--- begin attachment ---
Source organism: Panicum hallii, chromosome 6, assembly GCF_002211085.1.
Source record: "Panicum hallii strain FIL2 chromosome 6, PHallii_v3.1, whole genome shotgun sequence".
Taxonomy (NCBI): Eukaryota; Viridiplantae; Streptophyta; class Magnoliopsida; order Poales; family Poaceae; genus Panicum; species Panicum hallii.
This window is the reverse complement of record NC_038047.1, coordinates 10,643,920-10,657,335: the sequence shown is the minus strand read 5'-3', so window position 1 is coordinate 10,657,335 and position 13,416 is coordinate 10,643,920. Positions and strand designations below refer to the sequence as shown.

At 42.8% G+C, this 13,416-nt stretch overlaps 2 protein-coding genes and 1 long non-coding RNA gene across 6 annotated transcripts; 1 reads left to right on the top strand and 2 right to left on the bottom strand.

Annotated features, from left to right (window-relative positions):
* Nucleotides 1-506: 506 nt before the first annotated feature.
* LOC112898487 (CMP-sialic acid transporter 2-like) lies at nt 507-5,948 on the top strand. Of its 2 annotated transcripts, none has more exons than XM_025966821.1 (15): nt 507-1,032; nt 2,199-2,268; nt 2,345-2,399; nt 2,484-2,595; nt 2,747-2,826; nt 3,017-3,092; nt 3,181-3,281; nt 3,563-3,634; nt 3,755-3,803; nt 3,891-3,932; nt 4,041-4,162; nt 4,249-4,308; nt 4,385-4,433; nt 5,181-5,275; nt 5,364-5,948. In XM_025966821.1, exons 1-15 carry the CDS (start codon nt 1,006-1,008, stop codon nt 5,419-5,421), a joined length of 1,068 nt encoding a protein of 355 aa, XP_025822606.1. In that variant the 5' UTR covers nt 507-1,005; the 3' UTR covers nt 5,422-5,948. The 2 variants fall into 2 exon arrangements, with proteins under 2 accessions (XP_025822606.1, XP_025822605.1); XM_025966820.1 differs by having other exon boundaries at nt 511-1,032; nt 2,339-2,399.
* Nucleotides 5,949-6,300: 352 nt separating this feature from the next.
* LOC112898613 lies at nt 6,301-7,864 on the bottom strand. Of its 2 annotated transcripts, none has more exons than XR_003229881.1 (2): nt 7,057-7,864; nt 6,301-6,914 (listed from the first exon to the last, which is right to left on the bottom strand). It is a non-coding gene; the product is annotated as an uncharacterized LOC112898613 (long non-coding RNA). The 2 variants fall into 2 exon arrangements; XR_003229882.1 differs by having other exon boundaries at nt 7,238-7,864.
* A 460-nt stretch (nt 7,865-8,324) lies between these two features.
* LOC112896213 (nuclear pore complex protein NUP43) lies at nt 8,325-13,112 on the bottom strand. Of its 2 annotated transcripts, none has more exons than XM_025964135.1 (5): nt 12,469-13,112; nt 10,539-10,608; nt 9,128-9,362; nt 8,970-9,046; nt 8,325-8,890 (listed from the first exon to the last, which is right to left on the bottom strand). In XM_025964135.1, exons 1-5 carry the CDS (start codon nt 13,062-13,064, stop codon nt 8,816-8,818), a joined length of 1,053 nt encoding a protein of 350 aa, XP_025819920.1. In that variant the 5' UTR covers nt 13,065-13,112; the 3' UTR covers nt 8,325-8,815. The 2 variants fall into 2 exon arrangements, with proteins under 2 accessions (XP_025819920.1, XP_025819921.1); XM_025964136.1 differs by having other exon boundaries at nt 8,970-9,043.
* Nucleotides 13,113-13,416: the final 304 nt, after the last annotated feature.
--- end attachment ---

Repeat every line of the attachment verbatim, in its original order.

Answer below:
Source organism: Panicum hallii, chromosome 6, assembly GCF_002211085.1.
Source record: "Panicum hallii strain FIL2 chromosome 6, PHallii_v3.1, whole genome shotgun sequence".
Taxonomy (NCBI): Eukaryota; Viridiplantae; Streptophyta; class Magnoliopsida; order Poales; family Poaceae; genus Panicum; species Panicum hallii.
This window is the reverse complement of record NC_038047.1, coordinates 10,643,920-10,657,335: the sequence shown is the minus strand read 5'-3', so window position 1 is coordinate 10,657,335 and position 13,416 is coordinate 10,643,920. Positions and strand designations below refer to the sequence as shown.

At 42.8% G+C, this 13,416-nt stretch overlaps 2 protein-coding genes and 1 long non-coding RNA gene across 6 annotated transcripts; 1 reads left to right on the top strand and 2 right to left on the bottom strand.

Annotated features, from left to right (window-relative positions):
* Nucleotides 1-506: 506 nt before the first annotated feature.
* LOC112898487 (CMP-sialic acid transporter 2-like) lies at nt 507-5,948 on the top strand. Of its 2 annotated transcripts, none has more exons than XM_025966821.1 (15): nt 507-1,032; nt 2,199-2,268; nt 2,345-2,399; nt 2,484-2,595; nt 2,747-2,826; nt 3,017-3,092; nt 3,181-3,281; nt 3,563-3,634; nt 3,755-3,803; nt 3,891-3,932; nt 4,041-4,162; nt 4,249-4,308; nt 4,385-4,433; nt 5,181-5,275; nt 5,364-5,948. In XM_025966821.1, exons 1-15 carry the CDS (start codon nt 1,006-1,008, stop codon nt 5,419-5,421), a joined length of 1,068 nt encoding a protein of 355 aa, XP_025822606.1. In that variant the 5' UTR covers nt 507-1,005; the 3' UTR covers nt 5,422-5,948. The 2 variants fall into 2 exon arrangements, with proteins under 2 accessions (XP_025822606.1, XP_025822605.1); XM_025966820.1 differs by having other exon boundaries at nt 511-1,032; nt 2,339-2,399.
* Nucleotides 5,949-6,300: 352 nt separating this feature from the next.
* LOC112898613 lies at nt 6,301-7,864 on the bottom strand. Of its 2 annotated transcripts, none has more exons than XR_003229881.1 (2): nt 7,057-7,864; nt 6,301-6,914 (listed from the first exon to the last, which is right to left on the bottom strand). It is a non-coding gene; the product is annotated as an uncharacterized LOC112898613 (long non-coding RNA). The 2 variants fall into 2 exon arrangements; XR_003229882.1 differs by having other exon boundaries at nt 7,238-7,864.
* A 460-nt stretch (nt 7,865-8,324) lies between these two features.
* LOC112896213 (nuclear pore complex protein NUP43) lies at nt 8,325-13,112 on the bottom strand. Of its 2 annotated transcripts, none has more exons than XM_025964135.1 (5): nt 12,469-13,112; nt 10,539-10,608; nt 9,128-9,362; nt 8,970-9,046; nt 8,325-8,890 (listed from the first exon to the last, which is right to left on the bottom strand). In XM_025964135.1, exons 1-5 carry the CDS (start codon nt 13,062-13,064, stop codon nt 8,816-8,818), a joined length of 1,053 nt encoding a protein of 350 aa, XP_025819920.1. In that variant the 5' UTR covers nt 13,065-13,112; the 3' UTR covers nt 8,325-8,815. The 2 variants fall into 2 exon arrangements, with proteins under 2 accessions (XP_025819920.1, XP_025819921.1); XM_025964136.1 differs by having other exon boundaries at nt 8,970-9,043.
* Nucleotides 13,113-13,416: the final 304 nt, after the last annotated feature.